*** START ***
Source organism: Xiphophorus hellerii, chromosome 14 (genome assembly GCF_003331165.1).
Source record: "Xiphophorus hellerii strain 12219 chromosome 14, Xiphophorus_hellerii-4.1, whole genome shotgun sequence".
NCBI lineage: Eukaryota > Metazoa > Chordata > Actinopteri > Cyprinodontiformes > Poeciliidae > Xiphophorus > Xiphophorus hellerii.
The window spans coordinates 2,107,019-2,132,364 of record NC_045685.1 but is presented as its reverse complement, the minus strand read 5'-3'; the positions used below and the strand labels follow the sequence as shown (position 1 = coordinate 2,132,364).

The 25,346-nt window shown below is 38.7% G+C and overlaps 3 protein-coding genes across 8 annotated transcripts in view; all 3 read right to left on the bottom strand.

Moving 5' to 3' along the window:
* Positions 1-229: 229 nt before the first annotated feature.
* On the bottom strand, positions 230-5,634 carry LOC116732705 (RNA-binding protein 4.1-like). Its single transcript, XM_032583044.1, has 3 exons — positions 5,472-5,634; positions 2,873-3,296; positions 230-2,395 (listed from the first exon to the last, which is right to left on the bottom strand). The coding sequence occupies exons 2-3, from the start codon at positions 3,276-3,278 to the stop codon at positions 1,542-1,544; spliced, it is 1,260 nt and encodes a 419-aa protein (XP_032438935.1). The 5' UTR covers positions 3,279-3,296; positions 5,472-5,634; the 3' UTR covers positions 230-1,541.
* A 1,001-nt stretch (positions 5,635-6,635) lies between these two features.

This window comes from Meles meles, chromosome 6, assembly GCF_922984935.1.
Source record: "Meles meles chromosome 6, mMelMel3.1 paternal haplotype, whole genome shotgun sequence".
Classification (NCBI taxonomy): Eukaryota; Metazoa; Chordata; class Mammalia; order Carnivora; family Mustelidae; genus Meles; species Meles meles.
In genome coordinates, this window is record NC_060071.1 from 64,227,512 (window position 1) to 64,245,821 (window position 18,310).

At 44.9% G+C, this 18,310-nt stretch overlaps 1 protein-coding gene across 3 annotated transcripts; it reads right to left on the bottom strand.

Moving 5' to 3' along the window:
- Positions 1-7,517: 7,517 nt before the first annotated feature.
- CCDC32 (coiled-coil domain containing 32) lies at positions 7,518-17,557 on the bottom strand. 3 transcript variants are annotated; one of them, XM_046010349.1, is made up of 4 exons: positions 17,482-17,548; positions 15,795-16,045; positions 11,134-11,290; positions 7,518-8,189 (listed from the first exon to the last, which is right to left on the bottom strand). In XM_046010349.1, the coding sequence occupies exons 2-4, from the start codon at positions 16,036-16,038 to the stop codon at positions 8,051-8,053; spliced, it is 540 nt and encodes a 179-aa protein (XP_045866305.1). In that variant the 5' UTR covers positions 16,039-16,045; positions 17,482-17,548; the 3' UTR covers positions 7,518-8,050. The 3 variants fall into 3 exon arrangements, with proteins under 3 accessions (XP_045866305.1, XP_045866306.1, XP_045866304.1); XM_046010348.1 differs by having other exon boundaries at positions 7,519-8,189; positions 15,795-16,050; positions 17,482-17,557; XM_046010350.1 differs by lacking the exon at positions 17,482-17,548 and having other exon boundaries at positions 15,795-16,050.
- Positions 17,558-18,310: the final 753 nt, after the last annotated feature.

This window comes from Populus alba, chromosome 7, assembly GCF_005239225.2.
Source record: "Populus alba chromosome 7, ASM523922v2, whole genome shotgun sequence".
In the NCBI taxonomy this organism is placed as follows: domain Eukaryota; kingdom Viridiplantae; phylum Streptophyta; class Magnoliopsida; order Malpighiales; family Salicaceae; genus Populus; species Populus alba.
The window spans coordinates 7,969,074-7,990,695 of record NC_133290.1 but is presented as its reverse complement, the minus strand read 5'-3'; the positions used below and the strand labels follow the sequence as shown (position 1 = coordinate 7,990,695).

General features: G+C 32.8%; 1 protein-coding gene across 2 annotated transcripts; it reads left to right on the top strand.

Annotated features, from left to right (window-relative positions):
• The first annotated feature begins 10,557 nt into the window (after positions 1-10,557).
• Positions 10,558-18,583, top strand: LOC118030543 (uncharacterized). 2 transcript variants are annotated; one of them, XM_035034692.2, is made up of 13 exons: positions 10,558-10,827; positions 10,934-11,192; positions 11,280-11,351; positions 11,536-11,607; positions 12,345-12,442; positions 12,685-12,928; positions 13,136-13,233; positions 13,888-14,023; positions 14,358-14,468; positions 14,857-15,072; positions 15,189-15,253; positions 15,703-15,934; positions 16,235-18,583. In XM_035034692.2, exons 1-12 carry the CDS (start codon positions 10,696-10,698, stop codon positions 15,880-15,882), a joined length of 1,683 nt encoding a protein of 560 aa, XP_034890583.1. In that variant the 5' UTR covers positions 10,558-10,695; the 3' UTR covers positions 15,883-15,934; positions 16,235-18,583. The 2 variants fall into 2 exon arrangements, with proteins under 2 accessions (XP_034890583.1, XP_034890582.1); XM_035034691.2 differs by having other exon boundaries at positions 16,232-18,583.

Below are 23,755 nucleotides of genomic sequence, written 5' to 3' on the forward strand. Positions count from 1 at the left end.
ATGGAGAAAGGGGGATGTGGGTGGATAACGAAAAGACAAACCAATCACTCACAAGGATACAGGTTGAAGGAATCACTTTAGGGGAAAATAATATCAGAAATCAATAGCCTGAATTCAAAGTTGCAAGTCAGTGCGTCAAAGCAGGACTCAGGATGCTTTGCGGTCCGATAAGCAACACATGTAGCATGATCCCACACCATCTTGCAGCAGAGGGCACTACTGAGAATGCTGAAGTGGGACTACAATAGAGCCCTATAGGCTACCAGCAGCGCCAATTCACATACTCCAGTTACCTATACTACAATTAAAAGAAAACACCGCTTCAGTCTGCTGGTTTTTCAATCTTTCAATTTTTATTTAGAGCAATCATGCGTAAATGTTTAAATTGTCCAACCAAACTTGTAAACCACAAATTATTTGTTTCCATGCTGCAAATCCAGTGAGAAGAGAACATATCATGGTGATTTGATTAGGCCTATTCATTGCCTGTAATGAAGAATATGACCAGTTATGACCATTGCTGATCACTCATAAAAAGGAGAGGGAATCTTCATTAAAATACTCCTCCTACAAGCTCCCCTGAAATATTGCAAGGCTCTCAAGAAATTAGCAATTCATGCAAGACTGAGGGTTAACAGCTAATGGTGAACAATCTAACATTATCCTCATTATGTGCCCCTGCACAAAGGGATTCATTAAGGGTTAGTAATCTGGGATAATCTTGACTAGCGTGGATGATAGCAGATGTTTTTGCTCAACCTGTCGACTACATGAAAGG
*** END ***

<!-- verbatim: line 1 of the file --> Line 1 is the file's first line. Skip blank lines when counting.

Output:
Source organism: Xiphophorus hellerii, chromosome 14 (genome assembly GCF_003331165.1).